Here are a few questions to ponder:

Is Pennsylvania economy unique needing a college-educated citizenry?
No, it is not. As in other states, the majority of jobs (and the vast majority of new jobs) require employees who have some postsecondary education, yet a significant skills gap persists. As in other states, the most reliable pathway into and beyond the middle class is postsecondary education. Everything from positive health outcomes, to civic participation rates, employment patterns, and family stability—yep—they all track directly to educational attainment as do taxes paid, jobs created, and so the list continues.

Does Pennsylvania need affordable pathways into and through a postsecondary education?
Yes. As in other states, we simply cannot meet our workforce development needs on the backs of the affluent. This is not a social or a political statement, it is a mathematical fact. There are simply not enough affluent people to educate into the roles our economy requires.

Is Pennsylvania alone in its need to attract out-of-state, educated workers to fill the projected workforce gaps?
That’s a tough one. Personally, I’m fond of our ancient and rolling hills, our small towns and big cities, our lakes, rivers, and forests—not to mention our warm and generous people. But we don’t see the influx of educated workers as do California, Colorado, and Washington, or the population growth as in places like Texas and Florida.

What does all of this mean? For Pennsylvania to thrive and better compete into the 21st century, we need to grow our own educated citizenry, and we cannot do that without affordable pathways into and through postsecondary education.

A Partnership in Transition

This points to yet another transition—a transition in the way we partner with our owners—the Commonwealth. Through our System Redesign, our universities are doing everything possible to ensure students have affordable access to postsecondary education. In the past 10 months alone, we have frozen tuition, taken tangible steps to improve our operating effectiveness and align revenues with costs, and have gotten our arms around our financially challenged universities. We have become radically transparent and accountable to elected officials, the broader public, anyone, everyone. We have, in effect, responded to issues that our owners have been concerned about for years.

We know that we have a great deal more to do through our System Redesign:
  • Retooling our universities so they are even more responsive to workforce needs (and while we do that – let’s not underestimate how responsive they are already!);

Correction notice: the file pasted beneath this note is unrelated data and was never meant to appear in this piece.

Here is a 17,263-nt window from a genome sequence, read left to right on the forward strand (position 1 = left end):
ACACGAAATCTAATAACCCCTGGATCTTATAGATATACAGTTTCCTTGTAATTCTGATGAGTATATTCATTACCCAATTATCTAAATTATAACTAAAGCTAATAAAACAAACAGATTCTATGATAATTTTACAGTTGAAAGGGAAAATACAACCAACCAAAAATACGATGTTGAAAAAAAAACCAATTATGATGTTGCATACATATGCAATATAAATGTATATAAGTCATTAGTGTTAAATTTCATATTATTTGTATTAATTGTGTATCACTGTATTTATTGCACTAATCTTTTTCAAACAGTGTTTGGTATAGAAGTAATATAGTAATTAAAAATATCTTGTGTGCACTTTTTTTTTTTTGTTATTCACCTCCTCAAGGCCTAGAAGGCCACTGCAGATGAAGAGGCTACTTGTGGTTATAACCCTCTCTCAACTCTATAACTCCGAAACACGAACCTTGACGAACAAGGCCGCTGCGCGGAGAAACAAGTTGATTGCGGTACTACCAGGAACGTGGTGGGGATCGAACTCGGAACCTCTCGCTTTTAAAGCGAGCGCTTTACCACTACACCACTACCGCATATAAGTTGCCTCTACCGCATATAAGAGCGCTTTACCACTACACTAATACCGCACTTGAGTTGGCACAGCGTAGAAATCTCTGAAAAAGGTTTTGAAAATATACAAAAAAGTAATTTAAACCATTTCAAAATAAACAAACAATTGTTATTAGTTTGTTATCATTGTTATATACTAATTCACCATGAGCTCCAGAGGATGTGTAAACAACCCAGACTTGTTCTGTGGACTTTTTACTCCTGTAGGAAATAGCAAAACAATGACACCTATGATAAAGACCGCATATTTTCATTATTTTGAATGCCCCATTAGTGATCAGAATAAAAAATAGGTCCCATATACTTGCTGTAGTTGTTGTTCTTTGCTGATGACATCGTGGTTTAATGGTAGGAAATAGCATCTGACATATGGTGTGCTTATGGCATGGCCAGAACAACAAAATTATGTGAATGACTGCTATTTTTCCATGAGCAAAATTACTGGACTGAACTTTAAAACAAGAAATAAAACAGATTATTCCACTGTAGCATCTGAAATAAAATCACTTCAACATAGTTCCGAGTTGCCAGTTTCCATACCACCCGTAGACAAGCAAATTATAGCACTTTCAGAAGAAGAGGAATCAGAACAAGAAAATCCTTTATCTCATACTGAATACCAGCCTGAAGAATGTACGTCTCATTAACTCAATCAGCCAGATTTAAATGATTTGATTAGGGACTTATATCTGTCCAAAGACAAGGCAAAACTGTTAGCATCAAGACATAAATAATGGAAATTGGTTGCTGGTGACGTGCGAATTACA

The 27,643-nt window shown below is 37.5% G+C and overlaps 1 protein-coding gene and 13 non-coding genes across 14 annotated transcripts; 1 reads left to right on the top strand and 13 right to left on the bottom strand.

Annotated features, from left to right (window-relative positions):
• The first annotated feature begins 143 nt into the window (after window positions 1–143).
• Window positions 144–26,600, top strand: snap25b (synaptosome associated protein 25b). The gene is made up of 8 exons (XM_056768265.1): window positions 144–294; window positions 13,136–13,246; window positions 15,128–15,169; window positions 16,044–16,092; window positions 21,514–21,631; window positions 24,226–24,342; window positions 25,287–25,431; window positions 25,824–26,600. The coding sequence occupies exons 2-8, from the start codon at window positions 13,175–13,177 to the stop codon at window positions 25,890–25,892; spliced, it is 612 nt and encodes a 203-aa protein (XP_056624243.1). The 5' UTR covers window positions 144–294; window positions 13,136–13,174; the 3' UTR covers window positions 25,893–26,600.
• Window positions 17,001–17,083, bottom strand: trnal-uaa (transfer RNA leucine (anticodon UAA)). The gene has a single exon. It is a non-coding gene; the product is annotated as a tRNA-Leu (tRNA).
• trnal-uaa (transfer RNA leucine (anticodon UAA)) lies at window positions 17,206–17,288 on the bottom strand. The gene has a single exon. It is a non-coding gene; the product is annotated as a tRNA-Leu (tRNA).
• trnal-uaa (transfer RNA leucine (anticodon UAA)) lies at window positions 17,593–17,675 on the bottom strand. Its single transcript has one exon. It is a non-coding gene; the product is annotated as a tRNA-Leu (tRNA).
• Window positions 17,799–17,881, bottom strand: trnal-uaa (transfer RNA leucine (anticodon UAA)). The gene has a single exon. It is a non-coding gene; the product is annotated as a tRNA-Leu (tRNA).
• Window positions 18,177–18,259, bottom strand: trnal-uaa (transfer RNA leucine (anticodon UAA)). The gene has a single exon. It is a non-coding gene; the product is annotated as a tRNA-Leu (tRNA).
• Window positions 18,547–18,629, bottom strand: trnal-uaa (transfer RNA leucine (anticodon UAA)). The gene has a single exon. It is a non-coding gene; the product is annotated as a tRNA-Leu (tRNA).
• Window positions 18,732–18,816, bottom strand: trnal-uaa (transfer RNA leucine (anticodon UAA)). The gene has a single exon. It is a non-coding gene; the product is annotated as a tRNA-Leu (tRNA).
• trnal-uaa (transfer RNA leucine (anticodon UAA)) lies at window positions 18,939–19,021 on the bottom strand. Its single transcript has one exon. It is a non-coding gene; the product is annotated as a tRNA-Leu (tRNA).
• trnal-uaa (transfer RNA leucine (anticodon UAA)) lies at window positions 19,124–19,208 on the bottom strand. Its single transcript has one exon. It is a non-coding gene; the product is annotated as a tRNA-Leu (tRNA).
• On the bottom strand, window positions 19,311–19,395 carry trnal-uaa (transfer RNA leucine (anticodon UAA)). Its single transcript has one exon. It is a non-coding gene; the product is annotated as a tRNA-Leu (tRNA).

• Enhancing our educational programming for students—including first-time and returning adult learners—who are looking to earn short-course certificates that enhance their skills and better position them in the labor market;
  • Improving our student retention and graduation rates (we are a little better than average in our sector, but we are capable of so much more);
  • Strengthening the pipelines through which students flow into our universities from high schools and community colleges, and into the workforce; and
  • Operating with even greater efficiency and doing even more to remove unnecessary duplication in educational programming.

We also know that we cannot make significant progress in these and other areas without greater support from the Commonwealth. So, as we consolidate our track record of effectiveness and impact, we seek a wholly new kind of partnership with the Commonwealth through the General Assembly.

Again, the blank page.

We look for a genuine partnership that expands opportunity for all and that invests properly in public higher education while holding education providers accountable to the highest of standards. In this partnership, our role is as much about framing choices as it is about advocacy. In doing so, we demonstrate the many strengths of our universities—the contributions they make to this Commonwealth. We speak openly about areas where we know we must improve. We bring together data and analytics to help legislators understand the implications of the different public policy options that are available to them.
  • Are we okay that the lagging level of state investment is driving low- and middle-income students out of the higher education marketplace altogether? Are we comfortable that without them we will have to outsource the talent our Commonwealth’s economy needs to succeed?
  • Are we comfortable with the thought that a Pennsylvania resident could attend a neighboring state’s university as an ‘out-of-state’ student for a lower cost than staying in PA? Are we comfortable knowing that many who leave PA won’t return after graduation?
  • Are we okay with the long-term impacts on the economic health and wellbeing of our Commonwealth that result from our failing to take action now owing to the very real and significant challenges inherent in changing how and at what level the state raises and allocates public funds?

This transition to a new kind of partnership with the General Assembly? It starts now.

The first step towards getting somewhere 
is to decide you are not going to stay where you are. 
— JP Morgan


  1. I appreciate the honest reflection. I also appreciate that you 'get it' in terms of Pennsylvania, our students, our struggles (particularly competing with out of state and private higher ed). It has been interesting watching the transformative leadership style. Thank you.

  2. Thank you. Great reflection. We are the ones we've been waiting for. Collectively we are the ones capable of changing how we approach cradle through career workforce development in the Commonwealth with the help of visionary, servant leadership. A journey toward something is a journey away from something else. Excited for this journey. Let's go!